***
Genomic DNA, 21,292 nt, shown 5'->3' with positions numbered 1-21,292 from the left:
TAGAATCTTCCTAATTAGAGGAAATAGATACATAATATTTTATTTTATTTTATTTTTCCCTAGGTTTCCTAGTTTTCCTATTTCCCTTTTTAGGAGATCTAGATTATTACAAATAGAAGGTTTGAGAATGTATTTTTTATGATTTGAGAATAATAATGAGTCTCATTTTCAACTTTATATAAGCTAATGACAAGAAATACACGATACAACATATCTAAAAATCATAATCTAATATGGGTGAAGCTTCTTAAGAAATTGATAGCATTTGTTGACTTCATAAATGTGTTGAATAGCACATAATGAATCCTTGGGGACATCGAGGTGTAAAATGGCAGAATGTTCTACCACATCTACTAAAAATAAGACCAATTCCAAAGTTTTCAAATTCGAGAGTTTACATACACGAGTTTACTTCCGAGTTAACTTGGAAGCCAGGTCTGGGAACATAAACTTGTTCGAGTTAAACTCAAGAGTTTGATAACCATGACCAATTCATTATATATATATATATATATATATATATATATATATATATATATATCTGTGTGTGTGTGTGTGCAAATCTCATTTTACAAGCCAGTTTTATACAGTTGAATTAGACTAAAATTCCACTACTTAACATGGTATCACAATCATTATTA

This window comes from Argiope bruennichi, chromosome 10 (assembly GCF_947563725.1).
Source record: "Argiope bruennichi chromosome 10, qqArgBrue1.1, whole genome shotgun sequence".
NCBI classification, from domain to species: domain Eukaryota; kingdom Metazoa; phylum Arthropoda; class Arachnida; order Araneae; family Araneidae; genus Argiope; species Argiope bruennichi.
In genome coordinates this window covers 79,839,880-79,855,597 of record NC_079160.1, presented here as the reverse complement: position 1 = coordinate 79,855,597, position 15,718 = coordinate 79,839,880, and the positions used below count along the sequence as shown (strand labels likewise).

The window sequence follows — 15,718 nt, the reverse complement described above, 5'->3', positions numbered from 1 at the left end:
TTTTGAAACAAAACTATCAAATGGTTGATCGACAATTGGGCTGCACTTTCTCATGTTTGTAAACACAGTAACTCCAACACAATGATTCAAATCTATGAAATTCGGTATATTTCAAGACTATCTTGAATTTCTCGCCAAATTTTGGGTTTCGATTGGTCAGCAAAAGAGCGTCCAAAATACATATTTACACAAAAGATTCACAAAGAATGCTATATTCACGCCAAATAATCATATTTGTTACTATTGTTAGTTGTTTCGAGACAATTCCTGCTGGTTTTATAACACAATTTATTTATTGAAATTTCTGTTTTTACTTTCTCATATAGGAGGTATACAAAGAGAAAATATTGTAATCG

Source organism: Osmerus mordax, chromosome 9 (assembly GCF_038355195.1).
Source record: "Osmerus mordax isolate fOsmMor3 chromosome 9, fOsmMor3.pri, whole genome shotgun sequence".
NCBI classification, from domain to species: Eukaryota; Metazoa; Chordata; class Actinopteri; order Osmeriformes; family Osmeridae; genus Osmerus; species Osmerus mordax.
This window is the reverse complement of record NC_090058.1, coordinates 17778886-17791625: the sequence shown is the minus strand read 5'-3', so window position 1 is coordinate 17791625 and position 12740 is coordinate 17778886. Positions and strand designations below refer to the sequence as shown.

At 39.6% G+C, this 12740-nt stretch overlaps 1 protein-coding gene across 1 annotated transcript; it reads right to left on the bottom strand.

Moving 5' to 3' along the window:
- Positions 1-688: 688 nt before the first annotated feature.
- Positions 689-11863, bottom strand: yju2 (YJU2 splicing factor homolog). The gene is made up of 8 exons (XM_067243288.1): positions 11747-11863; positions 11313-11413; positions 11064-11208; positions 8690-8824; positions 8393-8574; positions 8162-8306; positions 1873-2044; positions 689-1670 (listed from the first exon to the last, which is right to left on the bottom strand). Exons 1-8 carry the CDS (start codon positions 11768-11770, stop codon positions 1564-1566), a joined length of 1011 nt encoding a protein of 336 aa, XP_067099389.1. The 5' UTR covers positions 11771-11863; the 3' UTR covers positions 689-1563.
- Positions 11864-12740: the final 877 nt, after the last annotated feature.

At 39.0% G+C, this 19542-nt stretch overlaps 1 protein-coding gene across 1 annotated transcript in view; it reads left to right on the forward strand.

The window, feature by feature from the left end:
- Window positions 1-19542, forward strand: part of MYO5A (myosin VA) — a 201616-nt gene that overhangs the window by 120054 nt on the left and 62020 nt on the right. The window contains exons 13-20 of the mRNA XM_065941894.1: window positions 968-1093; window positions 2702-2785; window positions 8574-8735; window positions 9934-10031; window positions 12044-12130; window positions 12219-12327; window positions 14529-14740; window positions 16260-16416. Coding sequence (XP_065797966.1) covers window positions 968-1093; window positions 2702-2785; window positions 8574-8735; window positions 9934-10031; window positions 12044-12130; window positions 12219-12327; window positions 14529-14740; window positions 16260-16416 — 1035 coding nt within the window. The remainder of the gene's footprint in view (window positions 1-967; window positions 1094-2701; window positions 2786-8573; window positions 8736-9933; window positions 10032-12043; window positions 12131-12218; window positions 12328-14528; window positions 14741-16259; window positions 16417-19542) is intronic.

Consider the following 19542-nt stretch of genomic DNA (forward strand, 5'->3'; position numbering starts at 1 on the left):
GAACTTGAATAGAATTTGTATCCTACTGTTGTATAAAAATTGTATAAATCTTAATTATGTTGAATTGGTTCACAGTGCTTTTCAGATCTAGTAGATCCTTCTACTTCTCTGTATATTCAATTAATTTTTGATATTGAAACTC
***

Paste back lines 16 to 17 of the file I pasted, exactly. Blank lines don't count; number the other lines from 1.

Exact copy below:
- Positions 689-11863, bottom strand: yju2 (YJU2 splicing factor homolog). The gene is made up of 8 exons (XM_067243288.1): positions 11747-11863; positions 11313-11413; positions 11064-11208; positions 8690-8824; positions 8393-8574; positions 8162-8306; positions 1873-2044; positions 689-1670 (listed from the first exon to the last, which is right to left on the bottom strand). Exons 1-8 carry the CDS (start codon positions 11768-11770, stop codon positions 1564-1566), a joined length of 1011 nt encoding a protein of 336 aa, XP_067099389.1. The 5' UTR covers positions 11771-11863; the 3' UTR covers positions 689-1563.
- Positions 11864-12740: the final 877 nt, after the last annotated feature.